GENTING'S theme park "remains very much part of our plans" and will be ready by early 2019, said Lim Kok Thay, its chairman and chief executive officer.
In fact, he was hoping that the theme park would open in January next year, but "this latest twist caught us by surprise".
His comments come on the back of a more-than-US$1 billion lawsuit by Genting Malaysia against Walt Disney and Twenty-First Century Fox, accusing them of backing out from a contract related to Genting's planned construction of its first Fox-branded theme park for the Resorts World Genting complex.
But the plans "are all in place", said Mr Lim.
In the grander scheme of things, the theme park is "only just a small part" of Genting's expansion plans for its integrated resort in the highlands, which Mr Lim expects will deliver revenue to the group and value to shareholders.
"The expansion plans up in Genting Highlands have been implemented in phases and visits have been growing - and in line with that, revenue and so on," he said.
"So, it is pretty much on track that values will be delivered to shareholders."
The casino operator also confirmed its ambitions in new markets, including working towards a potential bidding process for integrated resorts in Japan - a budding gaming industry that could grow to a size between industry leaders Macau and Las Vegas, according to Mr Lim.
He guessed that bidding would start earliest in the later half of 2019, or even in early 2020, but did not give much else away about the status of the potential integrated resort bid.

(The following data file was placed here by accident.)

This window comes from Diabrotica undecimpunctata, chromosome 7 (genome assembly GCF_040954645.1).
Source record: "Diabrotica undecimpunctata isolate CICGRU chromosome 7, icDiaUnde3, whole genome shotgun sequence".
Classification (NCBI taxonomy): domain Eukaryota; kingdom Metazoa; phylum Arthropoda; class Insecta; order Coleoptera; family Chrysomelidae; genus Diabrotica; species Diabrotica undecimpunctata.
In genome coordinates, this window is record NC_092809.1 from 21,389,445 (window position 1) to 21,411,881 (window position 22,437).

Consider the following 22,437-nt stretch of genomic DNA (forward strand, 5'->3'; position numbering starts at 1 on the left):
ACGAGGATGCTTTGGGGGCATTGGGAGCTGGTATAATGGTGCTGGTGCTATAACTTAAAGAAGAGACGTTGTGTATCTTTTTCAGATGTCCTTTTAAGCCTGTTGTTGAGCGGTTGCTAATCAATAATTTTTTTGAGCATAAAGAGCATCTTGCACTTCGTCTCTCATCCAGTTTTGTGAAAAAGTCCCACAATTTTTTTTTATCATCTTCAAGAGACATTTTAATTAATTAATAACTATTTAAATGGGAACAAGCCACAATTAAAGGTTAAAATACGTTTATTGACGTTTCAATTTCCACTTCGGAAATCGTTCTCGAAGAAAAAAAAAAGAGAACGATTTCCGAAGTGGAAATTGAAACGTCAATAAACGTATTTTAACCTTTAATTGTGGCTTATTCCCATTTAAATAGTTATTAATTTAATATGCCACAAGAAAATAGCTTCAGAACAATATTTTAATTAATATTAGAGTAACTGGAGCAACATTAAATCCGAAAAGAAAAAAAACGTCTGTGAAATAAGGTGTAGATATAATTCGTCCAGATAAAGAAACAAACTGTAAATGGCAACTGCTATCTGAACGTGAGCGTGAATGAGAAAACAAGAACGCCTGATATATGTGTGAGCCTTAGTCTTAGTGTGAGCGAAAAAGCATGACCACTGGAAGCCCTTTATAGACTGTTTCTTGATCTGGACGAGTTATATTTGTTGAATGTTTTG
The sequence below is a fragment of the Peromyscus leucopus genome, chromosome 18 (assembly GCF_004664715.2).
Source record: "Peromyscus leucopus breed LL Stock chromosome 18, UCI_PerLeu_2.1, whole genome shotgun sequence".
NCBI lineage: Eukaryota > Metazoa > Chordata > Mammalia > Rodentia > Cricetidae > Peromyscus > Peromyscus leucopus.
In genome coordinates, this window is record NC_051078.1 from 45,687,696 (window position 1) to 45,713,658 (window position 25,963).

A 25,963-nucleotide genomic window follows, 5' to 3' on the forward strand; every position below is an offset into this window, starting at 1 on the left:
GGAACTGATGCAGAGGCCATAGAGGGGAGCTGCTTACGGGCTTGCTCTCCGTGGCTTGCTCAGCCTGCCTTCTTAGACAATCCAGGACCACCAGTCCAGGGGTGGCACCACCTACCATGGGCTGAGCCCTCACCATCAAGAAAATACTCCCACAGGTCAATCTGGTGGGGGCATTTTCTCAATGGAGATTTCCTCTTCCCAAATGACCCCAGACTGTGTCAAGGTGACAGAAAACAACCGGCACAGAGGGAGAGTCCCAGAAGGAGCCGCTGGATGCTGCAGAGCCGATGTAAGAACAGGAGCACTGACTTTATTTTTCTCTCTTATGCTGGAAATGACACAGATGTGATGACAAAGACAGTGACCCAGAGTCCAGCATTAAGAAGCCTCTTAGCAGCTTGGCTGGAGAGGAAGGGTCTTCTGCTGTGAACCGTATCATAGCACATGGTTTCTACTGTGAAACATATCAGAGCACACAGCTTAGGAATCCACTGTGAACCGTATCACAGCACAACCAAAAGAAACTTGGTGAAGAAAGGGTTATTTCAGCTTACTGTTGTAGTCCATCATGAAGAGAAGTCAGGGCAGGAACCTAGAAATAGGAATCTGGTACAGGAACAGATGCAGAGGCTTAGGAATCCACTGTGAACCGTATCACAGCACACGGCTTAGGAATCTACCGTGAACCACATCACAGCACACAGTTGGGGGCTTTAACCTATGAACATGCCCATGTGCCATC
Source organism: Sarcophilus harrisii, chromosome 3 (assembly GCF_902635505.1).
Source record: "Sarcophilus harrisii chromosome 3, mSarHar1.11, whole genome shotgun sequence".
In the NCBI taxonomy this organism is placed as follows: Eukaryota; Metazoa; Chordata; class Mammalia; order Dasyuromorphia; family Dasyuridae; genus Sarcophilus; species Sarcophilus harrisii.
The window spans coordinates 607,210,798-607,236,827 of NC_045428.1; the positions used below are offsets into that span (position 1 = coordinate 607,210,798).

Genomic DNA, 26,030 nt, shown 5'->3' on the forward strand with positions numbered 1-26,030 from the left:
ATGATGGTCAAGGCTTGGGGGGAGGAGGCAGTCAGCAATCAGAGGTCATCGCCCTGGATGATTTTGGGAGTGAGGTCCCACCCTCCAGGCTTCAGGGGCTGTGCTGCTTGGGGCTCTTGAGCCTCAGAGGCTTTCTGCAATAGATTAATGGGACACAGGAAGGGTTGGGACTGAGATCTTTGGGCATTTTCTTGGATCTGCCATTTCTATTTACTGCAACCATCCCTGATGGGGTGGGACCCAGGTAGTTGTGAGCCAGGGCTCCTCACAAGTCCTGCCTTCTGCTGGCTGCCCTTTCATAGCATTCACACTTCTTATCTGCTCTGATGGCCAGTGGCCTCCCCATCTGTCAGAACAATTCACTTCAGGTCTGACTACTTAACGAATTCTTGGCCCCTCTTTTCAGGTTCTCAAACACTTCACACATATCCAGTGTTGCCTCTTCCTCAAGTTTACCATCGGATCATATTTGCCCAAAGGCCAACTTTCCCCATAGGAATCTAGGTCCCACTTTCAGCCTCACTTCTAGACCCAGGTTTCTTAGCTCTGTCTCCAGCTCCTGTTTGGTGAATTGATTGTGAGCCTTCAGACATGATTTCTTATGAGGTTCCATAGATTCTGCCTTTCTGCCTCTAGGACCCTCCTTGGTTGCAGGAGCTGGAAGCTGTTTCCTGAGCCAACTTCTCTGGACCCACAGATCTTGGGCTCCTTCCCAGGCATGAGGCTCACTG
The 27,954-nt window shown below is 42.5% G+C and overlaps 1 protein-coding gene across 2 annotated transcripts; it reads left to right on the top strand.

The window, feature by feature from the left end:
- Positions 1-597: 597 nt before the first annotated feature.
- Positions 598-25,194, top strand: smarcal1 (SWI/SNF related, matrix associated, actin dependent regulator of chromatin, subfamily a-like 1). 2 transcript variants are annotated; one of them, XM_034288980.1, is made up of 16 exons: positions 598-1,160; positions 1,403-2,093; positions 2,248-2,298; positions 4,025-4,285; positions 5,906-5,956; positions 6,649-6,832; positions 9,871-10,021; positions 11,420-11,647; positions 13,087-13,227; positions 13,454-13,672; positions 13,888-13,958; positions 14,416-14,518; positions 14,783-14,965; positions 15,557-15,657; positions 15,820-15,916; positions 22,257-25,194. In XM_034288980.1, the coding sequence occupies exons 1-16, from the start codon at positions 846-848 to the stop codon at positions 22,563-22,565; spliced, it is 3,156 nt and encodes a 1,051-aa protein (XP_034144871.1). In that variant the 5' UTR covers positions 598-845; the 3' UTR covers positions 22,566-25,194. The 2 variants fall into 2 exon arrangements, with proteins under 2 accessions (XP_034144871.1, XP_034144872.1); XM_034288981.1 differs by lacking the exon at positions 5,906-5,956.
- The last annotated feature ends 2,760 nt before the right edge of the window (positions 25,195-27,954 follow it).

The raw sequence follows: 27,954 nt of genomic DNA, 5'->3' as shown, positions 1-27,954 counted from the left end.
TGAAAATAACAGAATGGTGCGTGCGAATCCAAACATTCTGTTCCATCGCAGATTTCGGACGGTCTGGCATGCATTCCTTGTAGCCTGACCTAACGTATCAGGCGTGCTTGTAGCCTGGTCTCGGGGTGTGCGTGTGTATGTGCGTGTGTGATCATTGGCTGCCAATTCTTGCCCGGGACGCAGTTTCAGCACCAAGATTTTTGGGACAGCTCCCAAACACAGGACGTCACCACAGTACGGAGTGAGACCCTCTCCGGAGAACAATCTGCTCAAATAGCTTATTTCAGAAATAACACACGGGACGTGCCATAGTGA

He said: "I only know as much as what you read in the papers."
It is largely reported that the bid would be spearheaded by Genting Singapore, though Mr Lim was quick to point out that "nothing is written in black and white that they would be the one".
"As a group, we feel that at least before too much is known, let Genting Singapore be the one that leads the way and if they were to need help or support ... other parts of the group could also contribute."
Genting could also take a second shot at entering Macau. Asked whether the group would bid for a gaming licence in Macau, he said it would not happen till 2020 "at the earliest, but sounds more likely to be 2022", pending updates from the Macau government.
"Like Japan, we're interested but we dont know what (the terms are)," he said. "So again, like Japan, let's wait and see what decisions the Macau government will make."
This article was first published in The Business Times. Permission required for reproduction.